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Submitted by on Apr 19, 2022

A digital camera is a camera that takes pictures and stores them on a computer. The majority of cameras made today are digital, and they have essentially replaced cameras that take images on photographic film. While discrete digital cameras still exist, many more cameras are now integrated into mobile devices such as smartphones, which may utilize their cameras to conduct live video-telephony and immediately edit and post photographs to others, among other things. Professional photographers and individuals who want to take better photos still utilize high-end, high-definition dedicated cameras.

An optical system is shared by digital and digital movie cameras, which generally uses a lens with a variable diaphragm to concentrate light onto an image pickup device. Just as with film, the diaphragm and shutter allow the proper quantity of light to enter the picture, but the image pickup technology is electrical rather than chemical. Digital cameras, unlike film cameras, can display photos on a screen immediately after they are captured, as well as save and erase photographs from memory. Many digital cameras can also capture sound-enabled moving movies. Cropping, stitching, and other basic image manipulation are all possible with some digital cameras.

Metal”oxide”semiconductor (MOS) technology, which dates back to the creation of the MOSFET (MOS field-effect transistor) by Mohamed M. Atalla and Dawon Kahng at Bell Labs in 1959, provides the foundation for digital camera image sensors. As a result, digital semiconductor image sensors such as the charge-coupled device (CCD) and subsequently the CMOS sensor were developed. The charge-coupled dlol, based on MOS capacitor technology, was designed by Willard S. Boyle and George E. Smith at Bell Labs in 1969 and was the first semiconductor image sensor. Tsutomu Nakamura’s team at Olympus developed the NMOS active-pixel sensor in 1985, which led to Eric Fossum’s team at the NASA Jet Propulsion Laboratory developing the CMOS active-pixel sensor (CMOS sensor) in 1993.

Eugene F. Lally of the Jet Propulsion Laboratory was considering ways to capture digital pictures using a mosaic photosensor in the 1960s. His aim was to capture images of the planets and stars while the astronauts traveled across space in order to provide information about their location. The technology had not caught up with the notion, as it had not with Texas Instruments employee Willis Adcock’s film-less camera (US patent 4,057,830) in 1972.

The Cromemco Cyclops was a commercially available all-digital camera that debuted in 1975. In the February 1975 edition of Popular Electronics magazine, the concept was offered as a hobbyist DIY project. It employed a modified MOS dynamic RAM (DRAM) memory chip with a 32-bit metal-oxide-semiconductor (MOS) image sensor.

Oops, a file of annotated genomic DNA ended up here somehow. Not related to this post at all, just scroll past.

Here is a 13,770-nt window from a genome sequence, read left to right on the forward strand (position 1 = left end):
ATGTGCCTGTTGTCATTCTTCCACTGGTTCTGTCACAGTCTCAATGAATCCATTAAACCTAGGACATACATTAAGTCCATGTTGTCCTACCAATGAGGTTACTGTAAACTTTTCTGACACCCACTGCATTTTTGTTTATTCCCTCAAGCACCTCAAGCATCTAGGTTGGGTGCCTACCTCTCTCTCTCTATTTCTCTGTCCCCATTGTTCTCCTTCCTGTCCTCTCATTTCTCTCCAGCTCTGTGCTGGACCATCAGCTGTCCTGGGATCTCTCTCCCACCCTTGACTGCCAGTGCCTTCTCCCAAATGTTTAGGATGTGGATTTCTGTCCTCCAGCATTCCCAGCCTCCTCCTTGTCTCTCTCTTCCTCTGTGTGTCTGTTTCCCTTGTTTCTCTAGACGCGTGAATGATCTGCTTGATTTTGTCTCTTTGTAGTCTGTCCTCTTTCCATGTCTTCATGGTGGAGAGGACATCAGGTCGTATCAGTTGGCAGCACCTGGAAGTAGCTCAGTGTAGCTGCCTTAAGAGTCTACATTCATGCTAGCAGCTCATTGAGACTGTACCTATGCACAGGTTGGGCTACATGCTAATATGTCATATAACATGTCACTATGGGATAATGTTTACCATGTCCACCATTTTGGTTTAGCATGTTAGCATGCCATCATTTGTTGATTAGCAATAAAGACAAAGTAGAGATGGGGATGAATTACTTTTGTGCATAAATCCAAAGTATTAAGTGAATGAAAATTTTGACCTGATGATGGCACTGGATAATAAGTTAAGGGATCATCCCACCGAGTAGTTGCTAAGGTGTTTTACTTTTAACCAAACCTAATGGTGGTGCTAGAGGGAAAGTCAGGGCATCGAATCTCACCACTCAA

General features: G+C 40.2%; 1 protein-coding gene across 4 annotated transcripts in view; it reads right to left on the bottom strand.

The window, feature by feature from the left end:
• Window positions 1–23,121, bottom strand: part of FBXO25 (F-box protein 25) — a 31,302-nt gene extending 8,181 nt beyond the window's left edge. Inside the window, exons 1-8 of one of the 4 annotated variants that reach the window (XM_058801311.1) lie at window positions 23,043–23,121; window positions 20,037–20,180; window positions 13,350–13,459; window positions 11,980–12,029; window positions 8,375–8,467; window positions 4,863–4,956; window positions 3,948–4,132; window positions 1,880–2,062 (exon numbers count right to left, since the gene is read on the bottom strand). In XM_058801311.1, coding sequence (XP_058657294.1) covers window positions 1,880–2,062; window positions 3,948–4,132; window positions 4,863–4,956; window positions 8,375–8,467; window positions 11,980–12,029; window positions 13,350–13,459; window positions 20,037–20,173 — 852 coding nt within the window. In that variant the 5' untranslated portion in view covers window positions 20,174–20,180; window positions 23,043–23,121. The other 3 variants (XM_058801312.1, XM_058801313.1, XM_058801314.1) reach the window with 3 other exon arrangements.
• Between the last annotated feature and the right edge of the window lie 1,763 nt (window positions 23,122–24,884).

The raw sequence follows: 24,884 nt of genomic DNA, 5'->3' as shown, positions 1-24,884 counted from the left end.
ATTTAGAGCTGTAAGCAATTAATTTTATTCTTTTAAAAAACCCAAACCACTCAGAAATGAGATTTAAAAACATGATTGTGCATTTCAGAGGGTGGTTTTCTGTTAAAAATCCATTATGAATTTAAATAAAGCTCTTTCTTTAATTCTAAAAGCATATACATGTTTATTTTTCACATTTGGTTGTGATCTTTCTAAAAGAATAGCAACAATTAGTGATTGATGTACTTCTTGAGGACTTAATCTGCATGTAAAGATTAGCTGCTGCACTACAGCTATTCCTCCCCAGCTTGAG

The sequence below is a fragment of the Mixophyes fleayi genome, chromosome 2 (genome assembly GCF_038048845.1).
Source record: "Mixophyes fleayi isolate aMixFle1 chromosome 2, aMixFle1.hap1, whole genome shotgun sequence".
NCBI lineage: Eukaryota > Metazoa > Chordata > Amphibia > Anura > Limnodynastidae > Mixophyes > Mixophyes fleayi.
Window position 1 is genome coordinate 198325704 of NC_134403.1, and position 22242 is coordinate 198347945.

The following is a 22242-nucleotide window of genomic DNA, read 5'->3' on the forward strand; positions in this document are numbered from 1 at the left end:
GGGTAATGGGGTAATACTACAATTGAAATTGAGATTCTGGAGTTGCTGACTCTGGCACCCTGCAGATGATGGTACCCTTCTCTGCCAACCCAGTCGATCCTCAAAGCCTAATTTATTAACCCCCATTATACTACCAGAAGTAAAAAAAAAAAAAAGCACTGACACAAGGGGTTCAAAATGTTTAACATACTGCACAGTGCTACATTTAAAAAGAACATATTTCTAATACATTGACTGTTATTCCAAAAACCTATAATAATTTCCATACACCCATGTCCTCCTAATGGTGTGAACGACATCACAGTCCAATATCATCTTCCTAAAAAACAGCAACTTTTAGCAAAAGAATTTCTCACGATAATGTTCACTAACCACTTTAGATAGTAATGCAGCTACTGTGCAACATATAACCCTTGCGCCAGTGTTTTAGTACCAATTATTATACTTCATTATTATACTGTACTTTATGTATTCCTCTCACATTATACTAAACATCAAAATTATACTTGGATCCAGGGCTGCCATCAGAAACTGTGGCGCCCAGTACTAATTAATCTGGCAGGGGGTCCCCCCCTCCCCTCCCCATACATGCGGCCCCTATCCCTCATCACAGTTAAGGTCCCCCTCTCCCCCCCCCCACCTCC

In 1975, an Eastman Kodak engineer named Steven Sasson conceived and manufactured a self-contained electronic camera using a charge-coupled device (CCD) image sensor. Fujifilm began developing CCD technology in the 1970s at the same timeMilitary and scientific applications were the most common at first, followed by medical and news applications.

Due to the impractically large memory and bandwidth needs of uncompressed photos and video, breakthroughs in data compression allowed workable digital cameras. The discrete cosine transform (DCT), a lossy compression technique initially suggested by Nasir Ahmed while working at the University of Texas in 1972, is the most important compression algorithm. DCT-based compression standards enabled practical digital cameras, such as the H.26x and MPEG video coding standards, which were released in 1988, and the JPEG image compression standard, which was published in 1992.

Since the mid-1980s, Nikon has been interested in digital photography. Nikon demonstrated an operating prototype of the first SLR-type electronic camera (Still Video Camera) developed by Panasonic at Photokina in 1986. The Nikon SVC was designed around a 300,000-pixel 2/3-inch charge-coupled device sensor. A magnetic floppy disk within the camera serves as storage medium, allowing for the recording of 25 or 50 B&W pictures, depending on the definition. Nikon produced the QV-1000C, the first commercial electronic single-lens reflex camera, in 1988.

Fujifilm debuted the FUJIX DS-1P, the first completely digital camera capable of recording data on a semiconductor memory card, at Photokina 1988. The camera’s memory card held up to 10 images and had a capacity of 2 MB of SRAM (static random-access memory). Fujifilm introduced the FUJIX DS-X, the first commercially available completely digital camera, in 1989. Toshiba’s 40 MB flash memory card was used by a number of digital cameras in 1996.

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